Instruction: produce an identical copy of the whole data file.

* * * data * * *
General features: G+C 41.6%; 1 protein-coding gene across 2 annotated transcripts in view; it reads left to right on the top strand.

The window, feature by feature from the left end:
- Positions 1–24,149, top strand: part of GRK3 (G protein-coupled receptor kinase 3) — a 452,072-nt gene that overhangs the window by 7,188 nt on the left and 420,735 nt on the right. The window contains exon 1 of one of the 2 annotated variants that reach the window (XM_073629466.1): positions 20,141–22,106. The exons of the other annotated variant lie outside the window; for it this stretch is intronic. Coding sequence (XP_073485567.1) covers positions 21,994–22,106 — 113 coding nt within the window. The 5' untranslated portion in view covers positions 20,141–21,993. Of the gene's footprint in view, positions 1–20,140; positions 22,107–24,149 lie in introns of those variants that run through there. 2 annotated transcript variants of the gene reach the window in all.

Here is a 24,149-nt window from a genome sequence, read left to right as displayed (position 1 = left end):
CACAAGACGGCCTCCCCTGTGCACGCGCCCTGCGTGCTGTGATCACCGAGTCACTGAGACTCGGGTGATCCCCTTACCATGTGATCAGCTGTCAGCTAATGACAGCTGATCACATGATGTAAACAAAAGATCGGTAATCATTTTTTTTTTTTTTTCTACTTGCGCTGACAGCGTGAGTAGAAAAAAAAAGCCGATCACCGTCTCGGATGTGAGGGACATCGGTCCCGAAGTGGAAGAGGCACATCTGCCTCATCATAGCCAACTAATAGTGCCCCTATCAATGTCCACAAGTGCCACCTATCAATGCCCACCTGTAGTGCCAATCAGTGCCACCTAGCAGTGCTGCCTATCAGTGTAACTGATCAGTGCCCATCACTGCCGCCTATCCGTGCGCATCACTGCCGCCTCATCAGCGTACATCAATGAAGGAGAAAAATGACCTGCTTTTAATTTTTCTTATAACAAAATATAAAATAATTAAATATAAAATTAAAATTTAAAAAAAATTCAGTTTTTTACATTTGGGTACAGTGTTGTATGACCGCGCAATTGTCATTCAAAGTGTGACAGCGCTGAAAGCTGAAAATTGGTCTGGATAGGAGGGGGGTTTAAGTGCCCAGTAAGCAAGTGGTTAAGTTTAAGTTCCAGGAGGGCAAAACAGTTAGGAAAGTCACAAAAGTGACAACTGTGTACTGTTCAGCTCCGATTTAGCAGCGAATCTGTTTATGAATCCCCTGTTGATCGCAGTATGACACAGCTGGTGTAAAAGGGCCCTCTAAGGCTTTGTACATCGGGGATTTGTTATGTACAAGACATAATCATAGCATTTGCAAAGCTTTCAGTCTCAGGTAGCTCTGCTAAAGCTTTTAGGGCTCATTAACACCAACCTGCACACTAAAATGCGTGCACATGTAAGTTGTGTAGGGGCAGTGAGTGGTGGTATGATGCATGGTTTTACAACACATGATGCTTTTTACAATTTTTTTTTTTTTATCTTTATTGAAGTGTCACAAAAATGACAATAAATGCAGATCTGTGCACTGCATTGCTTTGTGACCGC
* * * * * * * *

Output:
General features: G+C 41.6%; 1 protein-coding gene across 2 annotated transcripts in view; it reads left to right on the top strand.

The window, feature by feature from the left end:
- Positions 1–24,149, top strand: part of GRK3 (G protein-coupled receptor kinase 3) — a 452,072-nt gene that overhangs the window by 7,188 nt on the left and 420,735 nt on the right. The window contains exon 1 of one of the 2 annotated variants that reach the window (XM_073629466.1): positions 20,141–22,106. The exons of the other annotated variant lie outside the window; for it this stretch is intronic. Coding sequence (XP_073485567.1) covers positions 21,994–22,106 — 113 coding nt within the window. The 5' untranslated portion in view covers positions 20,141–21,993. Of the gene's footprint in view, positions 1–20,140; positions 22,107–24,149 lie in introns of those variants that run through there. 2 annotated transcript variants of the gene reach the window in all.

Here is a 24,149-nt window from a genome sequence, read left to right as displayed (position 1 = left end):
CACAAGACGGCCTCCCCTGTGCACGCGCCCTGCGTGCTGTGATCACCGAGTCACTGAGACTCGGGTGATCCCCTTACCATGTGATCAGCTGTCAGCTAATGACAGCTGATCACATGATGTAAACAAAAGATCGGTAATCATTTTTTTTTTTTTTTCTACTTGCGCTGACAGCGTGAGTAGAAAAAAAAAGCCGATCACCGTCTCGGATGTGAGGGACATCGGTCCCGAAGTGGAAGAGGCACATCTGCCTCATCATAGCCAACTAATAGTGCCCCTATCAATGTCCACAAGTGCCACCTATCAATGCCCACCTGTAGTGCCAATCAGTGCCACCTAGCAGTGCTGCCTATCAGTGTAACTGATCAGTGCCCATCACTGCCGCCTATCCGTGCGCATCACTGCCGCCTCATCAGCGTACATCAATGAAGGAGAAAAATGACCTGCTTTTAATTTTTCTTATAACAAAATATAAAATAATTAAATATAAAATTAAAATTTAAAAAAAATTCAGTTTTTTACATTTGGGTACAGTGTTGTATGACCGCGCAATTGTCATTCAAAGTGTGACAGCGCTGAAAGCTGAAAATTGGTCTGGATAGGAGGGGGGTTTAAGTGCCCAGTAAGCAAGTGGTTAAGTTTAAGTTCCAGGAGGGCAAAACAGTTAGGAAAGTCACAAAAGTGACAACTGTGTACTGTTCAGCTCCGATTTAGCAGCGAATCTGTTTATGAATCCCCTGTTGATCGCAGTATGACACAGCTGGTGTAAAAGGGCCCTCTAAGGCTTTGTACATCGGGGATTTGTTATGTACAAGACATAATCATAGCATTTGCAAAGCTTTCAGTCTCAGGTAGCTCTGCTAAAGCTTTTAGGGCTCATTAACACCAACCTGCACACTAAAATGCGTGCACATGTAAGTTGTGTAGGGGCAGTGAGTGGTGGTATGATGCATGGTTTTACAACACATGATGCTTTTTACAATTTTTTTTTTTTTATCTTTATTGAAGTGTCACAAAAATGACAATAAATGCAGATCTGTGCACTGCATTGCTTTGTGACCGC